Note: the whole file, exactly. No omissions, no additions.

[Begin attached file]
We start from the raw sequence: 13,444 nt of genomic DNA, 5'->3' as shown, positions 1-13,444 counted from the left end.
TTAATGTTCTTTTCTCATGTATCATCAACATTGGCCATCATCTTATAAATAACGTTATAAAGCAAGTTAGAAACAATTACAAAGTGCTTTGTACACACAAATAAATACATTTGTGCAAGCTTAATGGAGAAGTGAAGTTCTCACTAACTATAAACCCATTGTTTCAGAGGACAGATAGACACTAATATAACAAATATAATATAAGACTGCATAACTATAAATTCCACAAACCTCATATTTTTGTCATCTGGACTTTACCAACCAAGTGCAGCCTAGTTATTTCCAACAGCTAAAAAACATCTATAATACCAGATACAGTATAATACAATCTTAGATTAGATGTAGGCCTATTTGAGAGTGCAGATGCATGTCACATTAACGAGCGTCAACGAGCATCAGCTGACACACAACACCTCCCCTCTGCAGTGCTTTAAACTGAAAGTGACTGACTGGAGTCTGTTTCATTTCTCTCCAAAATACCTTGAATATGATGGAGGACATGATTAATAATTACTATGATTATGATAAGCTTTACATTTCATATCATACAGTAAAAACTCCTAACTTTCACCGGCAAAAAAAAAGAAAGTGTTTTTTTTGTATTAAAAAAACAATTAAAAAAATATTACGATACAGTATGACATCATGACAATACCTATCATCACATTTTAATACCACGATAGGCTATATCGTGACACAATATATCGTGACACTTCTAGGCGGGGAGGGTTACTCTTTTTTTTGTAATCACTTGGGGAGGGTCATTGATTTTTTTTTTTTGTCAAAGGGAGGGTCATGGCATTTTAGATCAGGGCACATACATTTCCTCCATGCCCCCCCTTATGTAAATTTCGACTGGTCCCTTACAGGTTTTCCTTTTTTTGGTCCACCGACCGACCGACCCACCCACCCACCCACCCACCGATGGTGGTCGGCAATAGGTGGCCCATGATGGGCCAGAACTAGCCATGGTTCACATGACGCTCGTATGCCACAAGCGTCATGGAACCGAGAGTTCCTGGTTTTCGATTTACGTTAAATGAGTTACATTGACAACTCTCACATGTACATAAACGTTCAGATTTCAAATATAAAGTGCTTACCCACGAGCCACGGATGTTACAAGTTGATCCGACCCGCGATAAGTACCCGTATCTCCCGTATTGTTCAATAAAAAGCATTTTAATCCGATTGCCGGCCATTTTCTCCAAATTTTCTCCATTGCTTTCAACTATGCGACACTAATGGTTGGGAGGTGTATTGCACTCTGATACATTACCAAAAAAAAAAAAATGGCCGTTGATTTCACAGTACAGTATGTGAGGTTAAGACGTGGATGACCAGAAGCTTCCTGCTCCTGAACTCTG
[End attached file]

We start from the raw sequence: 13,444 nt of genomic DNA, 5'->3' as shown, positions 1-13,444 counted from the left end.
TTAATGTTCTTTTCTCATGTATCATCAACATTGGCCATCATCTTATAAATAACGTTATAAAGCAAGTTAGAAACAATTACAAAGTGCTTTGTACACACAAATAAATACATTTGTGCAAGCTTAATGGAGAAGTGAAGTTCTCACTAACTATAAACCCATTGTTTCAGAGGACAGATAGACACTAATATAACAAATATAATATAAGACTGCATAACTATAAATTCCACAAACCTCATATTTTTGTCATCTGGACTTTACCAACCAAGTGCAGCCTAGTTATTTCCAACAGCTAAAAAACATCTATAATACCAGATACAGTATAATACAATCTTAGATTAGATGTAGGCCTATTTGAGAGTGCAGATGCATGTCACATTAACGAGCGTCAACGAGCATCAGCTGACACACAACACCTCCCCTCTGCAGTGCTTTAAACTGAAAGTGACTGACTGGAGTCTGTTTCATTTCTCTCCAAAATACCTTGAATATGATGGAGGACATGATTAATAATTACTATGATTATGATAAGCTTTACATTTCATATCATACAGTAAAAACTCCTAACTTTCACCGGCAAAAAAAAAGAAAGTGTTTTTTTTGTATTAAAAAAACAATTAAAAAAATATTACGATACAGTATGACATCATGACAATACCTATCATCACATTTTAATACCACGATAGGCTATATCGTGACACAATATATCGTGACACTTCTAGGCGGGGAGGGTTACTCTTTTTTTTGTAATCACTTGGGGAGGGTCATTGATTTTTTTTTTTTGTCAAAGGGAGGGTCATGGCATTTTAGATCAGGGCACATACATTTCCTCCATGCCCCCCCTTATGTAAATTTCGACTGGTCCCTTACAGGTTTTCCTTTTTTTGGTCCACCGACCGACCGACCCACCCACCCACCCACCCACCGATGGTGGTCGGCAATAGGTGGCCCATGATGGGCCAGAACTAGCCATGGTTCACATGACGCTCGTATGCCACAAGCGTCATGGAACCGAGAGTTCCTGGTTTTCGATTTACGTTAAATGAGTTACATTGACAACTCTCACATGTACATAAACGTTCAGATTTCAAATATAAAGTGCTTACCCACGAGCCACGGATGTTACAAGTTGATCCGACCCGCGATAAGTACCCGTATCTCCCGTATTGTTCAATAAAAAGCATTTTAATCCGATTGCCGGCCATTTTCTCCAAATTTTCTCCATTGCTTTCAACTATGCGACACTAATGGTTGGGAGGTGTATTGCACTCTGATACATTACCAAAAAAAAAAAAATGGCCGTTGATTTCACAGTACAGTATGTGAGGTTAAGACGTGGATGACCAGAAGCTTCCTGCTCCTGAACTCTG